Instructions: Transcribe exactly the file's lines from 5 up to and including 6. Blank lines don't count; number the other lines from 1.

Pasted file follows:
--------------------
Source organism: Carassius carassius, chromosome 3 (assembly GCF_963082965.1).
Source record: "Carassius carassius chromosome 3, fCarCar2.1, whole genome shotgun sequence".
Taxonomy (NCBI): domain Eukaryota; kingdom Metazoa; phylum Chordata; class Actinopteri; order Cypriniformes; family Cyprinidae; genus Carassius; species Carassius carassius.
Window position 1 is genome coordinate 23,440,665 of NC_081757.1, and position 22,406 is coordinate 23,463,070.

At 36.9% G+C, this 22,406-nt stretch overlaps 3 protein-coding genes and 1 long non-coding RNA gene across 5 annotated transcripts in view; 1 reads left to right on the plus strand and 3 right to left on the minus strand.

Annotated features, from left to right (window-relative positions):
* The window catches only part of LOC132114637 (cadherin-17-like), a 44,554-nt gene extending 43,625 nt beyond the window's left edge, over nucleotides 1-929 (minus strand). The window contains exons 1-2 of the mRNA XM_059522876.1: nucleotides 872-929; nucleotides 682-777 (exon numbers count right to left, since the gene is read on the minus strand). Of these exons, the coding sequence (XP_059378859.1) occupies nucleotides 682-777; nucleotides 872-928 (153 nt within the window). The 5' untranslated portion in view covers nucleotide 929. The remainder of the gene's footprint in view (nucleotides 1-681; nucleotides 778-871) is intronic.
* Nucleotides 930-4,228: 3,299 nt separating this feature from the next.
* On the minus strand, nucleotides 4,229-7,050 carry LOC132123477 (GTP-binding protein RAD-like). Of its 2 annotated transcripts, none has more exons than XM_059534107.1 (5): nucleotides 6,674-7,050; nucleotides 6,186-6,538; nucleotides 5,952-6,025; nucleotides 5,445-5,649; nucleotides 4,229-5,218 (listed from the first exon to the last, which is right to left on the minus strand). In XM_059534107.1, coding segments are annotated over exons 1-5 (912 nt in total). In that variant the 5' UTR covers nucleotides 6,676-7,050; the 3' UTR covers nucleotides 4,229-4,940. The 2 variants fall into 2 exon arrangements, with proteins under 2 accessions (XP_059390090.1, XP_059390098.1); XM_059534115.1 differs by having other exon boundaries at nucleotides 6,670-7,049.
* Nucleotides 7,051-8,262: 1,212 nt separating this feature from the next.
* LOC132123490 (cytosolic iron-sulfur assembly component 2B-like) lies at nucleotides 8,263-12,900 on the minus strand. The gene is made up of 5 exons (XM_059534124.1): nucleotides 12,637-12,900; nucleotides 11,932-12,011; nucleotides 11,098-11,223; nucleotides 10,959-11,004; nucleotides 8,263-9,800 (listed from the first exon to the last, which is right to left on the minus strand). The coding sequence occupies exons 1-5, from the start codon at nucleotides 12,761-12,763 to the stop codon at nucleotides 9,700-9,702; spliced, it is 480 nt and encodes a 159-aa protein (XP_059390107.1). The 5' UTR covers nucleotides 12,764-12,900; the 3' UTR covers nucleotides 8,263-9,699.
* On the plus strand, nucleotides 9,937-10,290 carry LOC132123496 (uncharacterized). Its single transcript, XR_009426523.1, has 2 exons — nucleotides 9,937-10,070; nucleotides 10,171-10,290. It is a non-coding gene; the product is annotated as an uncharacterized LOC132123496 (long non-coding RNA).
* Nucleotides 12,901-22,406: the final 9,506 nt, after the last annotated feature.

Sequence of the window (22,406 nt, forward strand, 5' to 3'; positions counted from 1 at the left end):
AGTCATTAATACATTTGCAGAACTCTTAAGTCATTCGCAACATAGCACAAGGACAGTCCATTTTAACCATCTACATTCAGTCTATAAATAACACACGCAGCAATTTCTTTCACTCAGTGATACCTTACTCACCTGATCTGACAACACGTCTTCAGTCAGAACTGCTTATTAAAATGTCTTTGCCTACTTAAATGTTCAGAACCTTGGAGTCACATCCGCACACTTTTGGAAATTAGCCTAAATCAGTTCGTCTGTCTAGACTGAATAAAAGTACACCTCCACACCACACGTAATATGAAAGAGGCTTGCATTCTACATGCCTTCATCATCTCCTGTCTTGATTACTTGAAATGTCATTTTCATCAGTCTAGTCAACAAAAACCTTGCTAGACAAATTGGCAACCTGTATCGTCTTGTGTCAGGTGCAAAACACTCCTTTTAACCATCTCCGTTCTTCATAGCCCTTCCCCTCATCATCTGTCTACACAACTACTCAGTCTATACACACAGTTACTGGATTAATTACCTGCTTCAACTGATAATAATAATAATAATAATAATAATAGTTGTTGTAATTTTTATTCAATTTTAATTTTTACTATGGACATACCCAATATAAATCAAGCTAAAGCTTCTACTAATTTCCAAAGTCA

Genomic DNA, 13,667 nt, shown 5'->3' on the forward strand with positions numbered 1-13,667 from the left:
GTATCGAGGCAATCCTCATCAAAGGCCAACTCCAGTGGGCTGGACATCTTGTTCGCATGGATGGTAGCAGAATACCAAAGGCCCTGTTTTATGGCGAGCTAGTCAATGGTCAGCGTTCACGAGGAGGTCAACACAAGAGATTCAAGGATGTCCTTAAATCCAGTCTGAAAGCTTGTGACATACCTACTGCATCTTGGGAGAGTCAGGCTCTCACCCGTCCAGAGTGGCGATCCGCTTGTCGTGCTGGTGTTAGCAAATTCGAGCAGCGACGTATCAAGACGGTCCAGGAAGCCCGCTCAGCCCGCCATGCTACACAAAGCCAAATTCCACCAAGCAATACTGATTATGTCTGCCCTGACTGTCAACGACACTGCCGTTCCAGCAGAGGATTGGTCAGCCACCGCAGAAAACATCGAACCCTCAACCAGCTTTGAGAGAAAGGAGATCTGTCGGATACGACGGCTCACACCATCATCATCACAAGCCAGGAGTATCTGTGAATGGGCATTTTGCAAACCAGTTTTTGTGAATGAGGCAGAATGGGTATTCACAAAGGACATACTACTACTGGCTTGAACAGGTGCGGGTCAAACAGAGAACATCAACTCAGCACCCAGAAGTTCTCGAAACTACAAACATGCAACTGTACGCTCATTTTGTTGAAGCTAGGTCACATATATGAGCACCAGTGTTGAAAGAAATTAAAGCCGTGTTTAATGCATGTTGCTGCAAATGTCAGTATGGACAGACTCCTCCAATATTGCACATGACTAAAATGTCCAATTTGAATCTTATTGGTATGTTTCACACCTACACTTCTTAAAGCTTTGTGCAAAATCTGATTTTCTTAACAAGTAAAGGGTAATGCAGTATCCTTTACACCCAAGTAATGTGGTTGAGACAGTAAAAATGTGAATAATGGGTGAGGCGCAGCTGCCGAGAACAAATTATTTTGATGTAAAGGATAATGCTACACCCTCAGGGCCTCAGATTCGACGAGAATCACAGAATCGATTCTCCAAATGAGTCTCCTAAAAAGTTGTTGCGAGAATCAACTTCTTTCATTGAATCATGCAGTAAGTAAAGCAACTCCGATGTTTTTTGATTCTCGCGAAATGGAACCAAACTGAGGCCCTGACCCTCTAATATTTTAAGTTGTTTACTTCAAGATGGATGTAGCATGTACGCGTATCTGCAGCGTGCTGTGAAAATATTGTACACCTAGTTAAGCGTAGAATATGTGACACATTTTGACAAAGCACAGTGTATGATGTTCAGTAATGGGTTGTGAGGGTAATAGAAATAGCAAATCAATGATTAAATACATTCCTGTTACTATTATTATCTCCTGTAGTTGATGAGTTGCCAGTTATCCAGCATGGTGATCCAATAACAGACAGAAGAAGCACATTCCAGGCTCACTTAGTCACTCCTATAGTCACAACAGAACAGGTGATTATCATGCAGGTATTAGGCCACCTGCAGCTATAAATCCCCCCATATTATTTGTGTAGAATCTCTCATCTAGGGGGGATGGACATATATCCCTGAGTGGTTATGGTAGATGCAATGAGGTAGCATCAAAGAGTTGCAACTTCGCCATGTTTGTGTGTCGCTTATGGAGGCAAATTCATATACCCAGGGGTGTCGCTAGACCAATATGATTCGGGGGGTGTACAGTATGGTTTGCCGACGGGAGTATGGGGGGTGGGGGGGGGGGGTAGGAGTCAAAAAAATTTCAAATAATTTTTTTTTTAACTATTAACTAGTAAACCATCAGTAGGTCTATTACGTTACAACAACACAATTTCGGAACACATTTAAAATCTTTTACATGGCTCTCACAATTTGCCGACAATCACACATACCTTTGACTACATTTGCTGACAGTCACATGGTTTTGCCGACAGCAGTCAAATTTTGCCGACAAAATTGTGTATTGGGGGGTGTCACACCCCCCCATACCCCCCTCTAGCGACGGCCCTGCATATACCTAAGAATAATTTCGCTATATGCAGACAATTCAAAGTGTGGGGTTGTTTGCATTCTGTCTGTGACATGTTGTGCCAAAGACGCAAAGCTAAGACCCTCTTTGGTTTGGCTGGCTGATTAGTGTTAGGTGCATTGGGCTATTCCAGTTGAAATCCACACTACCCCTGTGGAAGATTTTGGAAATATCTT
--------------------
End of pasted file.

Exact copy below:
At 36.9% G+C, this 22,406-nt stretch overlaps 3 protein-coding genes and 1 long non-coding RNA gene across 5 annotated transcripts in view; 1 reads left to right on the plus strand and 3 right to left on the minus strand.

Annotated features, from left to right (window-relative positions):